Through the 70s soft lenses were increasing in market share. There were however problems in disinfecting the lenses and keeping them from becoming contaminated with tear residue. Danish ophthalmologist Michael Bay considered the problem and decided that the best thing to do with the lenses was to throw them away rather than try to clean them. In 1982 he launched the Danalens in Denmark, a lens to be worn overnight for one week then thrown away. These were the first disposable lenses. Johnson & Johnson bought him out, changed the material he was using, refined his unique manufacturing process and added the packaging and marketing from the pharmaceutical industry. The result was Acuvue.
Ron Hamilton, working in the UK, felt that if you could improve the moulding technique even further you could make the lens so well at such a low cost a daily disposable lens could be achieved. He worked in a shed in his back garden with the Award lens being the result. He set up a factory just outside Edinburgh in Scotland and launched daily disposable lenses in early 1995 through Boots Opticians in the UK. J&J launched their 1 Day Acuvue lens to the world later in the same year.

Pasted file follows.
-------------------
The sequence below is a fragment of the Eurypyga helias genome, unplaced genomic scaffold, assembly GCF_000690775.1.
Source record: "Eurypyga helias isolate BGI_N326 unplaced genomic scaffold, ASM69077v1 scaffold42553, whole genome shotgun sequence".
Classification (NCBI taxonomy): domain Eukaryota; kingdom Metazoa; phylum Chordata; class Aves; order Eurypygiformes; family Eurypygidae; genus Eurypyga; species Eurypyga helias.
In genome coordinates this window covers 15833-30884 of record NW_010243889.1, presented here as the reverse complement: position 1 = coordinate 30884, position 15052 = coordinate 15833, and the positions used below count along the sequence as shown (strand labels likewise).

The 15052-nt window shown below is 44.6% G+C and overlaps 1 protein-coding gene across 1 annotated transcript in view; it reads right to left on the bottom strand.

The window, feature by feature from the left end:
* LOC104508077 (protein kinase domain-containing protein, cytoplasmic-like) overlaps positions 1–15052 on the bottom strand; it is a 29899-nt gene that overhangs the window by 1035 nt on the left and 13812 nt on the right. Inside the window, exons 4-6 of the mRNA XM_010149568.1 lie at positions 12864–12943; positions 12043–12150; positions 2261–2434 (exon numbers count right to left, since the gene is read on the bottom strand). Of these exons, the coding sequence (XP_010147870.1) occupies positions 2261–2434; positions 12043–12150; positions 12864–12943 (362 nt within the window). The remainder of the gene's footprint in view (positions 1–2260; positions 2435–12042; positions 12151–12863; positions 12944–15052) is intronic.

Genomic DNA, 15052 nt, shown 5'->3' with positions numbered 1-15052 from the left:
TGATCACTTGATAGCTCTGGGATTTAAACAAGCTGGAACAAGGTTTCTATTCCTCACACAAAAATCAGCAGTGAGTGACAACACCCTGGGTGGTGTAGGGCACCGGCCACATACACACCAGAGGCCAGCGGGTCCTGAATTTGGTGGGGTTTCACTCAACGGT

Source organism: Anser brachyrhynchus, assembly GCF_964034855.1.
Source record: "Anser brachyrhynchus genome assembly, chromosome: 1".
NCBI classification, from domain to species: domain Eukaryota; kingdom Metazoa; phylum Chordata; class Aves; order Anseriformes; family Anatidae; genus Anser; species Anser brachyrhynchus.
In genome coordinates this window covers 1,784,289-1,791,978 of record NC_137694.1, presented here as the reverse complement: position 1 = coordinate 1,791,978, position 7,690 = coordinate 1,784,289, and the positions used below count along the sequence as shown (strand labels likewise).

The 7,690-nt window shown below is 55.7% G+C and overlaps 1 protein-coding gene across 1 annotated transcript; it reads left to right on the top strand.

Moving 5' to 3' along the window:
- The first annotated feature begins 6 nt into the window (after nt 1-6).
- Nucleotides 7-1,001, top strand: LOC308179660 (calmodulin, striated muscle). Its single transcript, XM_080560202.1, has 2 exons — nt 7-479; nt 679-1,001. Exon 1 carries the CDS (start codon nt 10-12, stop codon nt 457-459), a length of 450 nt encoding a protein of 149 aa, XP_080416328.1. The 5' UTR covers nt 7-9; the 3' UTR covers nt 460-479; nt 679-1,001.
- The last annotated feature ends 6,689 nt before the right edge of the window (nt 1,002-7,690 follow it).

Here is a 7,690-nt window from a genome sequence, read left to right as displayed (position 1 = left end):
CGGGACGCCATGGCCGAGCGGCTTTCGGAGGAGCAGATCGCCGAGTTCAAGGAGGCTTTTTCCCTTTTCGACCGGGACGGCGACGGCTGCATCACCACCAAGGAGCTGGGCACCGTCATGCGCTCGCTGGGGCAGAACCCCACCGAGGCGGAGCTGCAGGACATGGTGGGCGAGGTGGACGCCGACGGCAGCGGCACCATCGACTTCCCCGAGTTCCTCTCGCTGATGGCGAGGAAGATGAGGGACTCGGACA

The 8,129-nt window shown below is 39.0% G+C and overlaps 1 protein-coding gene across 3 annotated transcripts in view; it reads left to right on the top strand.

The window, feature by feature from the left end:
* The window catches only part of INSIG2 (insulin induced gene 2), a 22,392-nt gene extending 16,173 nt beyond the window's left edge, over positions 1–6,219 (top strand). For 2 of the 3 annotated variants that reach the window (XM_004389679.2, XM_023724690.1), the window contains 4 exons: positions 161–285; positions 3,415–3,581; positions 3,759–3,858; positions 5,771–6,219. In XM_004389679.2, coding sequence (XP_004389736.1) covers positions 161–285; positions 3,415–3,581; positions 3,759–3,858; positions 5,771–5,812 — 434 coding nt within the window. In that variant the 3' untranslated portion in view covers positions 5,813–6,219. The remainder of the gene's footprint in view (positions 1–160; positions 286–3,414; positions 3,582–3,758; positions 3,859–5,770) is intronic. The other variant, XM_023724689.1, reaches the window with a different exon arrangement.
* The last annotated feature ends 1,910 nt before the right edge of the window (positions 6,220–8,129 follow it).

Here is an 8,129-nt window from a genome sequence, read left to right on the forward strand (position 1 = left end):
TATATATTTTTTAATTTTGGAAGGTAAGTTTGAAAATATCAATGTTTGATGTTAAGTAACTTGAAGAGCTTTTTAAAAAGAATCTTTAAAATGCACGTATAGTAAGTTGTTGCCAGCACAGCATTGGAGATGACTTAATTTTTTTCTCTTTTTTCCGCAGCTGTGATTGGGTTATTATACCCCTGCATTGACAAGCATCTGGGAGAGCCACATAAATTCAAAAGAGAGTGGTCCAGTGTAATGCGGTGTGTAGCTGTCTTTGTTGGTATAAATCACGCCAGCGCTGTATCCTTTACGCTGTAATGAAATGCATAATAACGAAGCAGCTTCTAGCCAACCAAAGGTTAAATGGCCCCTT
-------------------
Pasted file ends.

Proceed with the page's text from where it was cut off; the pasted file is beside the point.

In 1999 both Bausch and Lomb and CIBA Vision both launched Purevision and Night & Day respectively, the first silicone hydrogel materials making 30 night continuous wear a reality. These were the first really major change in soft lens materials in over 40 years being a very clever, complex fusion between the hyrdrogels of Otto Wichterle and the silicon elastomer lenses that was originally proposed in 1956 by Walter Becker a Pittsburgh optometrist.
Types of disposable lenses continue to increase with non-planned replacement soft lenses and rigid lenses now declining in market share. Modalities now available include daily disposable, weekly extended wear, daily wear with discard after two weeks, daily wear with discard after one month and monthly continuous wear. They are available in spherical, aspheric, toric, bifocal, multifocal, UV blocking, tinted and coloured variants. Research and development still continues with contact lenses for overnight vision correction, diabetes and intra ocular pressure monitoring and myopia control.
In 2009 Tim Bowden published Contact Lenses; The Story, the first complete history of the development of contact lenses ranging from the very earliest days of the artificial eye makers to the development silicone hydrogel lenses. It also features background on many of the well known research institutions and leading names in contact lens development. See www.contactlensesthestory.com for further details.
Tim is also a special subject advisor at the Contact Lens Collection at the British Optical Association Museum in London. The museum is open to the public by prior appointment. For more information see www.college-optometrists.org/musEYEum.